Now here’s the irony of this situation that I was in: though hate turned to respect over time, there was one part of that Celtics team that I truly grew to love over time. As the Big Three continued to age and “three” slowly became “four,” I started to appreciate the Celtics more than I did before because the new captain of the ship was an ill-equipped flawed gamer who was unlike any other player in the NBA. Even though Rajon Rondo was a moody prick that carried himself like the on-court spawn of KG and Pierce, two players I couldn’t stand, I couldn’t help but love him.
Rondo’s Rookie season was mostly unremarkable, but while splitting point guard minutes with Sebastian Telfair and Delonte West he showed a knack for doing all of the things he’d eventually master (playing defense, being a distributor, rebounding well for his position, etc.). The Celtics liked what they saw, enough so that they kept Rondo around even as they unloaded almost every other young asset they had to acquire Kevin Garnett and Ray Allen. Even though the Celts had to be encouraged with what they saw from Rondo, it would have been nearly impossible at that time to forecast that he would someday be running the show for a team that was annually in title contention.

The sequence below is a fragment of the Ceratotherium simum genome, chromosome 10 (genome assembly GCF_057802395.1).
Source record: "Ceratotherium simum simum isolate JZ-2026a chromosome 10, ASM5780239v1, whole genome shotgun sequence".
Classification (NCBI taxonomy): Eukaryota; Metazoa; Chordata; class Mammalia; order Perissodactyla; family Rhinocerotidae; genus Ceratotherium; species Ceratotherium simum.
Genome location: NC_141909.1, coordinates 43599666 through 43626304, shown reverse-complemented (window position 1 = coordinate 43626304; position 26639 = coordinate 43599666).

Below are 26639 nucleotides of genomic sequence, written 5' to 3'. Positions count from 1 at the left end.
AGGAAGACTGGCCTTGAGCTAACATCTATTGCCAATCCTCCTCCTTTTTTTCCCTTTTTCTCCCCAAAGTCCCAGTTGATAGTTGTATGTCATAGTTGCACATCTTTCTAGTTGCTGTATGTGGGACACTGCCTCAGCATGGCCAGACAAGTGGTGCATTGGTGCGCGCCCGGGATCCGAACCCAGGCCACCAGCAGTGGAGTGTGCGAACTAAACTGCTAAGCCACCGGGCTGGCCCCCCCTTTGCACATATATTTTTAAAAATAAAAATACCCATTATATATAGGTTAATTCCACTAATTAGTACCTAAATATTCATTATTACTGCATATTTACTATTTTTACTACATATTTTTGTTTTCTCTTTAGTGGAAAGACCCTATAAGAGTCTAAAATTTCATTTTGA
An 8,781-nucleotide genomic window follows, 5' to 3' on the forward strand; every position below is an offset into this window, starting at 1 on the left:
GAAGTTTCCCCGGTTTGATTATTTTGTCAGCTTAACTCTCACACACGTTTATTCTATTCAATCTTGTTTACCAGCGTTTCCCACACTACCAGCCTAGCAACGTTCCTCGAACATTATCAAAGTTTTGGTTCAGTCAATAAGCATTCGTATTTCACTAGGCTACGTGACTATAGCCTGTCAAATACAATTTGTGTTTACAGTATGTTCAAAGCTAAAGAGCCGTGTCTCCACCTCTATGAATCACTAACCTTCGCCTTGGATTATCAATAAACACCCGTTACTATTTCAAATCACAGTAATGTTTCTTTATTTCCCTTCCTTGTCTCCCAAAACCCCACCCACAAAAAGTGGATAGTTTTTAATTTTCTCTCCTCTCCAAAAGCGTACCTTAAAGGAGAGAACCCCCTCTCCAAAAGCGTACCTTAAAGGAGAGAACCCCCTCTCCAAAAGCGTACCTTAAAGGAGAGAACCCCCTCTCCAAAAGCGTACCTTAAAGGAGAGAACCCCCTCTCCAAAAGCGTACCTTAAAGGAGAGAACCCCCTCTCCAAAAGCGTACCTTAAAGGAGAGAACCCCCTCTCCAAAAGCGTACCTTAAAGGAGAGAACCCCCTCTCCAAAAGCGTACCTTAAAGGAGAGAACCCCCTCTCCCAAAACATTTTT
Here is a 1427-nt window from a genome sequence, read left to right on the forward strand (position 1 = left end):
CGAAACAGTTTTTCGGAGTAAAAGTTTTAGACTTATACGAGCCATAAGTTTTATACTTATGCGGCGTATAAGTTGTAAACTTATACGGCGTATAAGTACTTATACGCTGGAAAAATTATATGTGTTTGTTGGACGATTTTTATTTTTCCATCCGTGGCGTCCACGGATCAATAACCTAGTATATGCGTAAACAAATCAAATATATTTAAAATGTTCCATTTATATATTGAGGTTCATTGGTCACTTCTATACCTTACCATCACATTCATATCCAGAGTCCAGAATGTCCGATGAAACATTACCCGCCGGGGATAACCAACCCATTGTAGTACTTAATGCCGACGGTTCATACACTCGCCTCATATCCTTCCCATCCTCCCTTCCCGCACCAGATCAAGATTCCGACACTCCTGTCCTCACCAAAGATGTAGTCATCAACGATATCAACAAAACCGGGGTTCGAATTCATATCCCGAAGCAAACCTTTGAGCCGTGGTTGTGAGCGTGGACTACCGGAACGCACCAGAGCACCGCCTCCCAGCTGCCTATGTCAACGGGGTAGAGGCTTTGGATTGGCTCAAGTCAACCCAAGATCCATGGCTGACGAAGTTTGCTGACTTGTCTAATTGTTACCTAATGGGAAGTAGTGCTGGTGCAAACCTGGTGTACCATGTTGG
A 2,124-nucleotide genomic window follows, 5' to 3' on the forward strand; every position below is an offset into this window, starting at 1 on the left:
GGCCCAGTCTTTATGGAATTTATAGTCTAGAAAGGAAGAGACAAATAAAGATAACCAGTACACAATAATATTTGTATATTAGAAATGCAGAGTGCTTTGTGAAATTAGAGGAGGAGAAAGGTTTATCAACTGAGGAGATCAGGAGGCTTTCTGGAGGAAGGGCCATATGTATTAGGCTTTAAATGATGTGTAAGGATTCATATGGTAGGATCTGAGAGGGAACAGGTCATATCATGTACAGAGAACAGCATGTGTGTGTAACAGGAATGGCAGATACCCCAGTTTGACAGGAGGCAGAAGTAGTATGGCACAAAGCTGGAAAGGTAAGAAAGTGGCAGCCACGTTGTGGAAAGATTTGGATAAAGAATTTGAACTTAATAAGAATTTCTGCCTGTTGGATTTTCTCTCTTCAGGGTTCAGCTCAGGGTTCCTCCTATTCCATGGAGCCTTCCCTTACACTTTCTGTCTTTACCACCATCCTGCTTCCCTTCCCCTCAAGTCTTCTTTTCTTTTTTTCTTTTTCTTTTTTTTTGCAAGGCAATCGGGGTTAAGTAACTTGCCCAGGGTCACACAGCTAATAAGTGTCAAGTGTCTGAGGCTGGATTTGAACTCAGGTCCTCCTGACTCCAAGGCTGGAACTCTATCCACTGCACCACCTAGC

That first season with the Big Three Rondo was eased into the role of starting point guard on a squad that featured three future Hall of Famers. There was virtually no pressure on him to be anything other than a steady game manager who got the ball to the three stars and did as much dirty work as he possibly could. You couldn’t call that championship season a breakout year for Rondo, but his progress as a game manager and competitor was a step towards something bigger. If it were impossible to see Rondo blossoming into an All-NBA caliber player after his Rookie season, there appeared to be at least a feint possibility that something of the sort could happen after his second season.
Rather than continuing to tell the tale of Rondo’s career chronologically, let’s fast forward to May 30th, 2012. This was, as close as I can tell, the night that the career of Rajon Rondo made the most sense. It was like the scene in The Sopranos when Tony Soprano was in the dessert yelling, “I get it!” at the top of his lungs for a reason I’m not totally sure of because he had taken Peyote and I’m confident he wasn’t with it mentally at that moment. Anyway, I felt like I finally got Rajon Rondo that night.